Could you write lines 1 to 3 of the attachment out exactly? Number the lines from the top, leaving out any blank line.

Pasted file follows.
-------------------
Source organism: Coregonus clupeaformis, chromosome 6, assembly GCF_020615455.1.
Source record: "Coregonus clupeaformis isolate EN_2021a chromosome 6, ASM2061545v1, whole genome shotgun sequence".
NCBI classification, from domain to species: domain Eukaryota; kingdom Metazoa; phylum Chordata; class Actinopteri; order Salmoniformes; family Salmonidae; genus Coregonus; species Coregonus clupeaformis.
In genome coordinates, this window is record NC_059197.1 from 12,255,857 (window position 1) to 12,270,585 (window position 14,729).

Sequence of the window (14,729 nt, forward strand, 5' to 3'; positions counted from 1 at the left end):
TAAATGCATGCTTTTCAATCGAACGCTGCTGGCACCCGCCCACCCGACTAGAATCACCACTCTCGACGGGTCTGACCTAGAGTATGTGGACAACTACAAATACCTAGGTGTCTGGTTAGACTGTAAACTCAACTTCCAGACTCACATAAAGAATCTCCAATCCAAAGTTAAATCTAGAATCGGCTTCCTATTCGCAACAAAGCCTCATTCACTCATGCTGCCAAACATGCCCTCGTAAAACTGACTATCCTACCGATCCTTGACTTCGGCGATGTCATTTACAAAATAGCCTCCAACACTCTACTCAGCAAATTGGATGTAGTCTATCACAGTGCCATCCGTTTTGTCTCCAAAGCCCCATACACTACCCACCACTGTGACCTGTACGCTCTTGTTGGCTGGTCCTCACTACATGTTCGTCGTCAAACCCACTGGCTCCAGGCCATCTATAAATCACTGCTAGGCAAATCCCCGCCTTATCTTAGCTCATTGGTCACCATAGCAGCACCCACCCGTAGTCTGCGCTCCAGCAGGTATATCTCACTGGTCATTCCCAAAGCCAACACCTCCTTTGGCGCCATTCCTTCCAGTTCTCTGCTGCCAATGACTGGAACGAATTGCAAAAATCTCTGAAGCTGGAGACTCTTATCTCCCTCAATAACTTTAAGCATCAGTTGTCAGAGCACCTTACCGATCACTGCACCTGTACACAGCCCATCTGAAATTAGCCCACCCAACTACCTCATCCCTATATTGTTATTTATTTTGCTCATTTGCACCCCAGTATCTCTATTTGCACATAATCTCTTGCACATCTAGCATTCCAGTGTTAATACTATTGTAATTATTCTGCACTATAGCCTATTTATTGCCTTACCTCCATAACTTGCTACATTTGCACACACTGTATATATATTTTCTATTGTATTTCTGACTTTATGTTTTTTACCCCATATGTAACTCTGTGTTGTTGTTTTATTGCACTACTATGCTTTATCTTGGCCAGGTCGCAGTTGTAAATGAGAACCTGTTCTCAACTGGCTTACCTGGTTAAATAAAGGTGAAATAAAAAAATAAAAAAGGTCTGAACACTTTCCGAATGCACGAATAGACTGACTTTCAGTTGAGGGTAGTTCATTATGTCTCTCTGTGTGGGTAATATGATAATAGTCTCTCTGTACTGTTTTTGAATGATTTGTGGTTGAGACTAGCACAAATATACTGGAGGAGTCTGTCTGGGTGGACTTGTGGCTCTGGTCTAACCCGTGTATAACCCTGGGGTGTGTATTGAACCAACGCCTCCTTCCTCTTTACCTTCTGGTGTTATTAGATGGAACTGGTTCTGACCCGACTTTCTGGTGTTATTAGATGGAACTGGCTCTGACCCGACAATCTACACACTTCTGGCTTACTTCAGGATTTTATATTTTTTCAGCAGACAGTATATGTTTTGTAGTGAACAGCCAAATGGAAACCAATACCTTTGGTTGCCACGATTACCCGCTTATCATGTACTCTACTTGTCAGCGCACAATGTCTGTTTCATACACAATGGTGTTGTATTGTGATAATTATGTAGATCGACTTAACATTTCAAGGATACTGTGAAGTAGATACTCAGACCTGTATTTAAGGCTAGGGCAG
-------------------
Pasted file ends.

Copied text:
Source organism: Coregonus clupeaformis, chromosome 6, assembly GCF_020615455.1.
Source record: "Coregonus clupeaformis isolate EN_2021a chromosome 6, ASM2061545v1, whole genome shotgun sequence".
NCBI classification, from domain to species: domain Eukaryota; kingdom Metazoa; phylum Chordata; class Actinopteri; order Salmoniformes; family Salmonidae; genus Coregonus; species Coregonus clupeaformis.